Computer scientists have developed an audio malware prototype that’s capable of establishing communication between devices that do not have an active network connection, Ars Technica reports. Instead, the lab-created malware uses the built-in microphones and speakers to send out a high-frequency signal from an infected computer to a different source. While it has limited use and can only send 20 bits of data per second to up to 65 feet the audio malware concept can still be used to send out significant data, including user and passwords for certain systems.
The mission of WordPress.com is to democratize publishing. We’re inspired every day by the ways creators use our platform to bring their voices to the world. Unfortunately, we also see many cases of censorship aimed at WordPress.com authors and users.
One area where we’ve seen a number of problems is the censoring of criticism through abuse of copyright law. Two…
Four Indians are exposing India's sexual harassment hotspots via Safecity, a website for victims to anonymously report when and where they were abused. The founders hope that it could be the first step to address the cultural stigma of reporting assaults.
Social entrepreneurs Alsa D'Silva, Saloni Malhotra, Surya Velamuri, and Aditya Kapoor also launched a campaign to map 100 unsafe spots in the country's two biggest cities -- where a fatal gang-rape alerted the world to the dangers women may face travelling around the subcontinent's most populated cities.
Can cops search your cell phone without a warrant? The question is tying up American courts, where judges are struggling to protect personal privacy without denying police a key crime-fighting tool. Meanwhile, smartphones now contain more evidence than ever before -- and it's become easier for suspects to wipe the phone from afar in the time it takes to get a warrant.
We regularly receive complaints from readers who receive robocalls even though their numbers are on the Do Not Call List or they pressed "2" to have their numbers removed. The fact is that these robocallers simply don't care about the law or whether you want to hear from them.
This is only the latest example of “augmented reality,” in which the material world is somehow enhanced by the digital. The implications of a 3D printed handgun are staggering enough before considering the myriad ways in which the digital continues to colonize the material. What is the impact on our legal and other societal systems, in which we respect the free flow of information, but there is increasing impetus to control firearms?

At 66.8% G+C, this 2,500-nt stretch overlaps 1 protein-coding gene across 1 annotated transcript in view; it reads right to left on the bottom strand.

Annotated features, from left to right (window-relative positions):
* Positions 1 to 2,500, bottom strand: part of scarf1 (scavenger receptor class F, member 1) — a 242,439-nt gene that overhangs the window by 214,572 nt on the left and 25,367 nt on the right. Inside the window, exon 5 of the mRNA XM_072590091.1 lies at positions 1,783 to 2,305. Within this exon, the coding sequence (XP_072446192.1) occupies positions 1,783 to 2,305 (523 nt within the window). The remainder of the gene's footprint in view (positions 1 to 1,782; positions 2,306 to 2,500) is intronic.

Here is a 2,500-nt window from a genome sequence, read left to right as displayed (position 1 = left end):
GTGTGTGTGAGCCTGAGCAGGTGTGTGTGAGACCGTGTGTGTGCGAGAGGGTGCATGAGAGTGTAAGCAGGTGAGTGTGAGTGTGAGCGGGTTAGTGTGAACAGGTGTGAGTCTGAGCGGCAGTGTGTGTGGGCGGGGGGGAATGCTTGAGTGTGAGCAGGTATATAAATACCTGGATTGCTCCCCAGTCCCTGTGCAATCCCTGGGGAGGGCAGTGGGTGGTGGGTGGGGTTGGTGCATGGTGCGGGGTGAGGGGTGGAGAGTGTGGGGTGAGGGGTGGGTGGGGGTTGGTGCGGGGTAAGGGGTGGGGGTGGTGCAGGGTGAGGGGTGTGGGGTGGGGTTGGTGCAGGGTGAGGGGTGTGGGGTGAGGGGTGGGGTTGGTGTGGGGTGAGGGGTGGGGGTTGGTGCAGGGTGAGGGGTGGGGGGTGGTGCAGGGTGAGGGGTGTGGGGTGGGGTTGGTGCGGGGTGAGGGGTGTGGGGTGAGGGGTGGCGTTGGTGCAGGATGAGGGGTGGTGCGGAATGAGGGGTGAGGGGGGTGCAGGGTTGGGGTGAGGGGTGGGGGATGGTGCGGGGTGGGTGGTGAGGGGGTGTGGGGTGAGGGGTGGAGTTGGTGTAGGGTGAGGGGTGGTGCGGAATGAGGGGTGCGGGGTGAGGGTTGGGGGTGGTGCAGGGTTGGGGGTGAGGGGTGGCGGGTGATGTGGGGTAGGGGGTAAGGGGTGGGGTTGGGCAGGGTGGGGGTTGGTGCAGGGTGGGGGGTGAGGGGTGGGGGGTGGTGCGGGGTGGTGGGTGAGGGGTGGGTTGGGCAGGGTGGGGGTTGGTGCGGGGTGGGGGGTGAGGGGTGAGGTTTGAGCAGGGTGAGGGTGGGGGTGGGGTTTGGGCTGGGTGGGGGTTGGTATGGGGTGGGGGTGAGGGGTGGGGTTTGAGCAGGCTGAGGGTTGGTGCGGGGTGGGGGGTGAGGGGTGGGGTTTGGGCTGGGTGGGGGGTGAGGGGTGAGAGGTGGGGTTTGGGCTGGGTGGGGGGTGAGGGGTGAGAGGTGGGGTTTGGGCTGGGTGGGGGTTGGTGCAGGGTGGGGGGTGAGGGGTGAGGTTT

People have often seen cyberspace as separate from the physical world. But technologies like the augmented reality of Google Glass or the desktop manufacturing of three-dimensional printing are blurring that line. As the digital and physical converge, the results will have “a transformational effect on the nature of human experience,” says Matt Ratto, a critical-information scholar at the University of Toronto.For starters, people will be able to print gun parts.Mr. Ratto drove home that reality recently in an academic project that has provoked widespread discussion across Canada. Using the 3-D printer in his critical-making lab, housed at the university’s Robarts Library, he printed a nonworking handgun. It’s called the “Liberator.” Mr. Ratto and his colleagues assembled it from plastic components that were produced from a blueprint downloaded off the Web.
- The Professor Who Printed a Handgun (chronicle.com)
NASA is funding research into 3D printed food which would provide astronauts with meals during long space flights. The futuristic food printers would use cartridges of powder and oils which would have a shelf life of 30 years.
While the idea may seem like something out of a Sci-Fi movie, the process of printing food has already been proven possible.
Google Glass is a big deal. It marks the beginning of the next paradigm in consumer electronics, where intelligent wearable gadgets will take the place of common accessories rather than compliment them. BGR has argued that Glass itself likely won't sell terribly well because it is so unnatural, but it will instead evolve over time and serve as a jumping off point for wearable devices from…
The Atlantic Wire bills itself as “what matters now,” but where have they been? This is old news to participants. However, I like to see this empirically established by Pew.
Teenagers really are over Facebook. In February the social network warned investors that “our younger users … are aware of and actively engaging with other products and services similar to, or as a substitute for, Facebook.” And in April the investment bank Piper Jaffray reported that products and services like Tumblr and Twitter were further eroding Facebooks dominance among the Justin Bieber set. But why? In a deep report published on Tuesday, Pew Research explains that teenagers departing the social networks blue confines are looking for something more… real. More authentic. Which, ironically, was the initial draw of Facebook, one of the first social networks to require real names.
But yeah, scratch a Tumblog, and you’ll find an angst-ridden, geeky, anime fangirl/boy taking refuge in pseudonymity.
- Teens Are Turning Away from Facebook Because Tumblr Is Real, and Parent-Free (theatlanticwire.com)
- Teens are turning to Twitter and Tumblr to escape the prying eyes of parents and their oversharing friends (laurelbabeblog.wordpress.com)
- Why Yahoo moved on Tumblr (rpmsmanagement.wordpress.com)
- Poll Says Teens Are Migrating from Facebook to Twitter (techland.time.com)
- Tumblr’s teenage wasteland: Wait till Mom and Dad find out (nbcnews.com)
- More teens flocking to Twitter as enthusiasm for Facebook wanes (soshitech.com)